The police had blocked channels in 2008,imposing section 19 of the Cable Television Networks (Regulation) Act 1995, that governed the  cable operators,  as accoridng to the police the transmission of  of various clippings,  coverage of the actions take  by the police against the terrorists in South Mumbai were  causing impediment in the police action and  operational difficulties. Section 19 of the Cable TV Act empowers the authorised officers to prohibit transmission of certain programmes that are not in conformity of the programme code and is likely to disturb the public tranquility.

#Olympics: NBC Gives a Big Middle Finger to Over 100 Million Americans Without Cable TV


 

People all over the world are watching the Olympics online, but a lot of Americans are just out of luck.
July 29, 2012  |  Alternet.org

Comcast and NBC logos.

Comcast and NBC logos. (Photo credit: Wikipedia)

Every four years, much of the world comes together to compete in – and watch — the Olympic games. Everyone on earth can catch this year’s games online, with the exception of one group: Americans who don’t have a subscription to cable TV.

NBC, which holds the U.S. rights to the games, is giving an Olympic-sized middle finger to a lot of households by offering the games online, but only to those with cable. I am one among a growing number of Americans who have given up their boxy television and watch content on their computers using services like Netflix streaming, Hulu and Amazon Instant Video. According to Nielson, about 48 million households don’t have cable TV – that represents around 37 percent of the population. (This figure includes satellite TV subscribers, who are also out of luck when it comes to streaming the games. But it doesn’t factor in people with, say, both sattelite and an old-fashioned TV with an antenna laying around – that group can catch games on NBC, but not those carried on MSNBC.)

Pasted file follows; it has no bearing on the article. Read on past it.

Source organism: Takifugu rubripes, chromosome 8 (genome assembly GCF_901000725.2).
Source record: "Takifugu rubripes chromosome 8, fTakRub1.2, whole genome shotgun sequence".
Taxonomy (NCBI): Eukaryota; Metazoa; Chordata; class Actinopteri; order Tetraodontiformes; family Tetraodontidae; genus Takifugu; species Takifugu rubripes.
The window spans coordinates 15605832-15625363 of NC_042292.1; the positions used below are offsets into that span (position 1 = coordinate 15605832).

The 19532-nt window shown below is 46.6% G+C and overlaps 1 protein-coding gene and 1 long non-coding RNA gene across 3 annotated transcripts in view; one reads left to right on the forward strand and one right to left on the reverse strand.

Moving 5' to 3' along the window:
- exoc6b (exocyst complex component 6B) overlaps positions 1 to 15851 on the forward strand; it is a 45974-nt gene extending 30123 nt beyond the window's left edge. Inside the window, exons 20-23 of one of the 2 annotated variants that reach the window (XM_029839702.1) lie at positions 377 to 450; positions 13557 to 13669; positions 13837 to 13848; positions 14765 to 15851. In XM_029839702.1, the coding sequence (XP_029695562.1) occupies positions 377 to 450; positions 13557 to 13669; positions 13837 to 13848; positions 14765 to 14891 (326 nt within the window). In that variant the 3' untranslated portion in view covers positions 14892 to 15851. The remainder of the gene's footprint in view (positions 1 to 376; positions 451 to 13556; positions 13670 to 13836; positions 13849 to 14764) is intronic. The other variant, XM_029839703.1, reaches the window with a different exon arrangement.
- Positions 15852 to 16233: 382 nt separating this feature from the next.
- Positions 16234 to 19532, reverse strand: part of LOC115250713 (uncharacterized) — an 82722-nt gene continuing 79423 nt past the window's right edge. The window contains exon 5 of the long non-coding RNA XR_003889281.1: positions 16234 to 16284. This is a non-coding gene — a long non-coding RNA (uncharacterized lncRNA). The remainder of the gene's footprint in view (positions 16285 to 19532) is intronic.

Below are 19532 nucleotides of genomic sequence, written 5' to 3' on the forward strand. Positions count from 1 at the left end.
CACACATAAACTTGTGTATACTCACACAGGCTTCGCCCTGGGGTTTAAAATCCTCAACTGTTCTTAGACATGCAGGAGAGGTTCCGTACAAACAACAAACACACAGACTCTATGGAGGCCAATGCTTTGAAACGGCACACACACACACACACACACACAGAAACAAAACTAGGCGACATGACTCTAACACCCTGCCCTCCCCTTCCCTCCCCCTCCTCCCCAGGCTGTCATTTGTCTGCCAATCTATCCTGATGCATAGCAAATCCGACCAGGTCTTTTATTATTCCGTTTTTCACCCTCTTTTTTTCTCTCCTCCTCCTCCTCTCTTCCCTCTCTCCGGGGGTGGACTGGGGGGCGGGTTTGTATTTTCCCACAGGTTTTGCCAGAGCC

I would gladly pay for the privelege of watching the Olympics online. $9.95 would be a no-brainer, I’d almost certainly go $14.95, and might have even pulled the trigger at $19.95. So NBC isn’t just depriving a third of the population an opportunity to watch the games, it’s not only getting a lot of criticism – the hashtag #NBCFail is all over Twitter – but the company is also leaving tens of millions in revenues on the table.

According to TorrentFreak – a bit-torrent site – while limited access to the games is only going to send people looking for illegal streamers, “NBC and the IOC are fully prepared to act against Olympic pirates to protect their commercial interests.” It’s a bit odd when you think about it, given that NBC isn’t offering the service itself, other than to cable TV subscribers who would be crazy to choose a shaky Chinese mirror site over their cable TV. Again, like many, I’d pay for the service if I could.

What is NBC thinking? On its face, their strategy appears to be in keeping with a lot of content-providers’ apparent preference to treat their potential customers like thieves – fiercely “protecting” their intellectual property — rather than coming up with innovative ways to offer their stuff to the growing audience of online-only media consumers at a reasonable price. Corporate culture is weighed down heavily by short-term thinking.